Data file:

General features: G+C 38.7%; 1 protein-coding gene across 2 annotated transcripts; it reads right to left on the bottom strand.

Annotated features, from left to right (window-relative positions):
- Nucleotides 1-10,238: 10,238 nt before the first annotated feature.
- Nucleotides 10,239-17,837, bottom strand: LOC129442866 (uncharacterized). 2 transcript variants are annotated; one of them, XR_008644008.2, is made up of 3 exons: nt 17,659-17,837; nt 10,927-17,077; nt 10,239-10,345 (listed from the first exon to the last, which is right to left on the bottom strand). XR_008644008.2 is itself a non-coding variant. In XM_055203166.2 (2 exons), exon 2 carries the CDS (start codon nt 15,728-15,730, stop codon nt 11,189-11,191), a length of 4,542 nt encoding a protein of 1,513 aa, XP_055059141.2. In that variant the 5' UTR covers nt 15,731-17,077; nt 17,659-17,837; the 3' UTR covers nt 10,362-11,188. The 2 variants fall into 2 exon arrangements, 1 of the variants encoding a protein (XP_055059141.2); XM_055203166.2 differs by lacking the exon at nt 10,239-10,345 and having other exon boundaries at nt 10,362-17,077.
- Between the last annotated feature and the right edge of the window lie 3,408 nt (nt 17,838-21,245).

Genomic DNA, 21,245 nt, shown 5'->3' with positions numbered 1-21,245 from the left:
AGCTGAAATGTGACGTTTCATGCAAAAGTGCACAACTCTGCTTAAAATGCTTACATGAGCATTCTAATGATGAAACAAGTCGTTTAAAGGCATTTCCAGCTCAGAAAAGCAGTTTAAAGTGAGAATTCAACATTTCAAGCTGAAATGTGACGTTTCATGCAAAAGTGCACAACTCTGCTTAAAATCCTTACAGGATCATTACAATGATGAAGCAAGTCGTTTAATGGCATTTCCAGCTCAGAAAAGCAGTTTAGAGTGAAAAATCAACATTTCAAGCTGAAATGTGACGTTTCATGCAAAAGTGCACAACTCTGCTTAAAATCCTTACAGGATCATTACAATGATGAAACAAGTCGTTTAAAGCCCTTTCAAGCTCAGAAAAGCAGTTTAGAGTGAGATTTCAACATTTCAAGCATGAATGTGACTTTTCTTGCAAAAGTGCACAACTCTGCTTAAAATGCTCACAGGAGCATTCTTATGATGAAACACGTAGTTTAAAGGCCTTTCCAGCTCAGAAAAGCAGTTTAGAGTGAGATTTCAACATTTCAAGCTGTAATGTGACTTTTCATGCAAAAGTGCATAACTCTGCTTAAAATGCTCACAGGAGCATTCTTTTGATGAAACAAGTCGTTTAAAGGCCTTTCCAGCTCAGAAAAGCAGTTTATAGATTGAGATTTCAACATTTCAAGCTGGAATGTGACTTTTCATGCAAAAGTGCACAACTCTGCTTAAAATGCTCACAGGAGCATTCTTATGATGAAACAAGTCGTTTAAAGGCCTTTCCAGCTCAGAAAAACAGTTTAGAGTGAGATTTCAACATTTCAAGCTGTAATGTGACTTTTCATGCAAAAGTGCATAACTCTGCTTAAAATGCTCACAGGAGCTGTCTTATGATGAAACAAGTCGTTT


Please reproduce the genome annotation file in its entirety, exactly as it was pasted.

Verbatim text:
General features: G+C 38.7%; 1 protein-coding gene across 2 annotated transcripts; it reads right to left on the bottom strand.

Annotated features, from left to right (window-relative positions):
- Nucleotides 1-10,238: 10,238 nt before the first annotated feature.
- Nucleotides 10,239-17,837, bottom strand: LOC129442866 (uncharacterized). 2 transcript variants are annotated; one of them, XR_008644008.2, is made up of 3 exons: nt 17,659-17,837; nt 10,927-17,077; nt 10,239-10,345 (listed from the first exon to the last, which is right to left on the bottom strand). XR_008644008.2 is itself a non-coding variant. In XM_055203166.2 (2 exons), exon 2 carries the CDS (start codon nt 15,728-15,730, stop codon nt 11,189-11,191), a length of 4,542 nt encoding a protein of 1,513 aa, XP_055059141.2. In that variant the 5' UTR covers nt 15,731-17,077; nt 17,659-17,837; the 3' UTR covers nt 10,362-11,188. The 2 variants fall into 2 exon arrangements, 1 of the variants encoding a protein (XP_055059141.2); XM_055203166.2 differs by lacking the exon at nt 10,239-10,345 and having other exon boundaries at nt 10,362-17,077.
- Between the last annotated feature and the right edge of the window lie 3,408 nt (nt 17,838-21,245).

Genomic DNA, 21,245 nt, shown 5'->3' with positions numbered 1-21,245 from the left:
AGCTGAAATGTGACGTTTCATGCAAAAGTGCACAACTCTGCTTAAAATGCTTACATGAGCATTCTAATGATGAAACAAGTCGTTTAAAGGCATTTCCAGCTCAGAAAAGCAGTTTAAAGTGAGAATTCAACATTTCAAGCTGAAATGTGACGTTTCATGCAAAAGTGCACAACTCTGCTTAAAATCCTTACAGGATCATTACAATGATGAAGCAAGTCGTTTAATGGCATTTCCAGCTCAGAAAAGCAGTTTAGAGTGAAAAATCAACATTTCAAGCTGAAATGTGACGTTTCATGCAAAAGTGCACAACTCTGCTTAAAATCCTTACAGGATCATTACAATGATGAAACAAGTCGTTTAAAGCCCTTTCAAGCTCAGAAAAGCAGTTTAGAGTGAGATTTCAACATTTCAAGCATGAATGTGACTTTTCTTGCAAAAGTGCACAACTCTGCTTAAAATGCTCACAGGAGCATTCTTATGATGAAACACGTAGTTTAAAGGCCTTTCCAGCTCAGAAAAGCAGTTTAGAGTGAGATTTCAACATTTCAAGCTGTAATGTGACTTTTCATGCAAAAGTGCATAACTCTGCTTAAAATGCTCACAGGAGCATTCTTTTGATGAAACAAGTCGTTTAAAGGCCTTTCCAGCTCAGAAAAGCAGTTTATAGATTGAGATTTCAACATTTCAAGCTGGAATGTGACTTTTCATGCAAAAGTGCACAACTCTGCTTAAAATGCTCACAGGAGCATTCTTATGATGAAACAAGTCGTTTAAAGGCCTTTCCAGCTCAGAAAAACAGTTTAGAGTGAGATTTCAACATTTCAAGCTGTAATGTGACTTTTCATGCAAAAGTGCATAACTCTGCTTAAAATGCTCACAGGAGCTGTCTTATGATGAAACAAGTCGTTT